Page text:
The Aspiring Home Buyers Profile from the National Association of Realtors (NAR) found that the American public is still somewhat confused about what is required to qualify
Surprise Your Credit Score Matters More Than Ever In 2016
If you entered into adulthood after 2008, you probably became accustomed to thinking your cash savings are more likely to grow when safely tucked under your mattress than in most bank accounts, and that interest rates on auto loans and other loans are set in the single digits. But in December 2015, after seven years of fostering a low-interest environment intended to encourage consumer spending and investing, the Federal Reserve moved to increase rates by 0.25%. While the interest rate hike was certainly on the low end, it signals a shift for consumers -- one that makes maintaining a high credit score even more of a priority going forward.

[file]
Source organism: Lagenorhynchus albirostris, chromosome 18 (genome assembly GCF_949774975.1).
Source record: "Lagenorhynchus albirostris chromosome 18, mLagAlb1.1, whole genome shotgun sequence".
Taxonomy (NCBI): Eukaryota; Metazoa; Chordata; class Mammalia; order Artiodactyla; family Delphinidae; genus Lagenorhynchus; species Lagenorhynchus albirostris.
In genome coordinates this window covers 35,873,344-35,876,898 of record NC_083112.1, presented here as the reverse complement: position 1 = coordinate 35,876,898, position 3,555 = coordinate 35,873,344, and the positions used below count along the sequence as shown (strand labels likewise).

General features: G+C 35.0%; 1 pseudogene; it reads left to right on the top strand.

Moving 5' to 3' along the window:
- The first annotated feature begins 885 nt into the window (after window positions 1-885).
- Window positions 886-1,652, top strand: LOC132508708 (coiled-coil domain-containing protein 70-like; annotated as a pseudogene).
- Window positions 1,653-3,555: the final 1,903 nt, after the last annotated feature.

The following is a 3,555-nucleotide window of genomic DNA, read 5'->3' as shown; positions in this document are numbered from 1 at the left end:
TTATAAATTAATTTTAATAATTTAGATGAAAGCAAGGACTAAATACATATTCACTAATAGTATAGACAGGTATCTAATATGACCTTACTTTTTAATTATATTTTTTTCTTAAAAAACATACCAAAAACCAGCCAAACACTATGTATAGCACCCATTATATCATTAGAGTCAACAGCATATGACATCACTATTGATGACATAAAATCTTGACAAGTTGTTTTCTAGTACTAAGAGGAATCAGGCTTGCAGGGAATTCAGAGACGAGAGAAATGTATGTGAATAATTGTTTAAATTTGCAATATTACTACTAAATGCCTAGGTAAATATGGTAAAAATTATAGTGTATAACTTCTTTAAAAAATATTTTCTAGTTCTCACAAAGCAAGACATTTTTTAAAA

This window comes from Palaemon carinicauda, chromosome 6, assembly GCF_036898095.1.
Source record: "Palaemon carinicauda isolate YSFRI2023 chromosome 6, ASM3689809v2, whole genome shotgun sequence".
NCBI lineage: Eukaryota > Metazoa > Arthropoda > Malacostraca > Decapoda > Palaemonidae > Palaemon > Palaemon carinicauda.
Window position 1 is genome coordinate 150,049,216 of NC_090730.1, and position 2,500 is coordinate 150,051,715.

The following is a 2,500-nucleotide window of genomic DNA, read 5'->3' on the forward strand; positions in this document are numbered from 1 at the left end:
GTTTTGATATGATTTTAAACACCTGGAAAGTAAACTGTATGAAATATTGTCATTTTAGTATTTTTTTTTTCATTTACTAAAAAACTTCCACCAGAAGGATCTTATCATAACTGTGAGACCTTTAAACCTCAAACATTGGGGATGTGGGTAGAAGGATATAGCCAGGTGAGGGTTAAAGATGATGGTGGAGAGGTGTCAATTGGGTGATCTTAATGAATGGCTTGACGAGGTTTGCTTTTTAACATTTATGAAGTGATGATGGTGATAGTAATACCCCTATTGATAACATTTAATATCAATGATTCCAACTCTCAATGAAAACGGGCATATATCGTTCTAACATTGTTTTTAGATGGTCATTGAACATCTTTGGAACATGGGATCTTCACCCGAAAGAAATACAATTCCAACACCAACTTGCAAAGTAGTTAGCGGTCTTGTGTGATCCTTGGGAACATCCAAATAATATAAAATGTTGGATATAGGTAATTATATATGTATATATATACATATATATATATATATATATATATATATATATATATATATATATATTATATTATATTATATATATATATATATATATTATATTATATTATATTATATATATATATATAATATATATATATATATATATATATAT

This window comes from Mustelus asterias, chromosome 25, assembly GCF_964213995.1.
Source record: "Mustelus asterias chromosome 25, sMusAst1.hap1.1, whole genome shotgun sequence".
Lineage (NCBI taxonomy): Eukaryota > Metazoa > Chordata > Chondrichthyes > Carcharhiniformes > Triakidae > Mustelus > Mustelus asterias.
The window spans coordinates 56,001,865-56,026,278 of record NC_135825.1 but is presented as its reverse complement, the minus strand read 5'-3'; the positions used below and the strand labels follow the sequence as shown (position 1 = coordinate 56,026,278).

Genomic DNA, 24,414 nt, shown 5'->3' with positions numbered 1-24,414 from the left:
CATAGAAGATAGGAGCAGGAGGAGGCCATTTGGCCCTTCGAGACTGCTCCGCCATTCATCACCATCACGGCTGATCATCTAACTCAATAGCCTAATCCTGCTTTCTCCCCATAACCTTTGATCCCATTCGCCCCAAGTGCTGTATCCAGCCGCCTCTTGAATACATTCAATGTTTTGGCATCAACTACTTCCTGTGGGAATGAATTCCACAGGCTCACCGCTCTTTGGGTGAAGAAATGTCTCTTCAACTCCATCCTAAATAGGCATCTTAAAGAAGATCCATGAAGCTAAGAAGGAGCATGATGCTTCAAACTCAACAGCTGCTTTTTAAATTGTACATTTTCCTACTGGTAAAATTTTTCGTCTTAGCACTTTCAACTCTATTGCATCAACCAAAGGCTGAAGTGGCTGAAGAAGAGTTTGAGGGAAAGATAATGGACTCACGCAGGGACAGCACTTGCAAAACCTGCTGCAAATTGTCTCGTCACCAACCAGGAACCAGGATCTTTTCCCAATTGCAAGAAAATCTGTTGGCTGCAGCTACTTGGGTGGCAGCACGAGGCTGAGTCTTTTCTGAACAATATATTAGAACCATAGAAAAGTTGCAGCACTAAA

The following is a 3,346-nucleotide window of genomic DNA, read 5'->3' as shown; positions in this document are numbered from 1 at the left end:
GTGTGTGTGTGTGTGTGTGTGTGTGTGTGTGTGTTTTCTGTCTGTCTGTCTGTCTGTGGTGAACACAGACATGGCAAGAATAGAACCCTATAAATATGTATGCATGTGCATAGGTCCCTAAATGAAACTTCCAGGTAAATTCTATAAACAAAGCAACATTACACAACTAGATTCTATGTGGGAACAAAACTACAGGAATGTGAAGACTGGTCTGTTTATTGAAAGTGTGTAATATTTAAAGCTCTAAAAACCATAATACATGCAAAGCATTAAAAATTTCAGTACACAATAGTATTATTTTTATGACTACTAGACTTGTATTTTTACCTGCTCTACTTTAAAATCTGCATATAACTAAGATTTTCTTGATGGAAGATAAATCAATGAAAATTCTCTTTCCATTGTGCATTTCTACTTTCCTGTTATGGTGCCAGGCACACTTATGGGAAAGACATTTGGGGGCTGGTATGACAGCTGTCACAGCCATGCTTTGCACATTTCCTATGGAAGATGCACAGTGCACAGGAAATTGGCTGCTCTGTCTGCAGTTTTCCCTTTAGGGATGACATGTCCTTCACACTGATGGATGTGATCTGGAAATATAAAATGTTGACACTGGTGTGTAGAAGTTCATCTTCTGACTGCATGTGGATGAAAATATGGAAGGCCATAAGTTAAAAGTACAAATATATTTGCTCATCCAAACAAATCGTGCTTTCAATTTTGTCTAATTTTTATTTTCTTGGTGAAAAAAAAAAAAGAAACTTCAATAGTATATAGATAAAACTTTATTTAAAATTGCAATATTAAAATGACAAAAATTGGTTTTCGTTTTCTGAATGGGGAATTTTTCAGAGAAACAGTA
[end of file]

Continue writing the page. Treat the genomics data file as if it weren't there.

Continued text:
Carrying auto loans will be more expensive
While interest rates on auto loans didn't see an immediate jump with the Federal Reserve's announcement, future increases will eventually hit consumers in noticeable ways. With auto loans tied directly to the Fed's benchmark rate, an interest rate increase will impact new loans (existing auto loans are fixed). In addition, with subsequent interest rate increases, the cost of vehicles themselves could rise as some dealers opt to decrease inventory in an attempt to skirt the cost of paying higher interest on the cars in their lots. Other dealers might stick to promotional offers and sales to incentivize sales, but these offers are reserved for those with good to excellent credit. (Shoot for 720 to land the best rates.)
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In many markets across the country, the number of buyers searching for their dream homes greatly outnumbers the number of homes for sale. This has led to a competitive marketplace where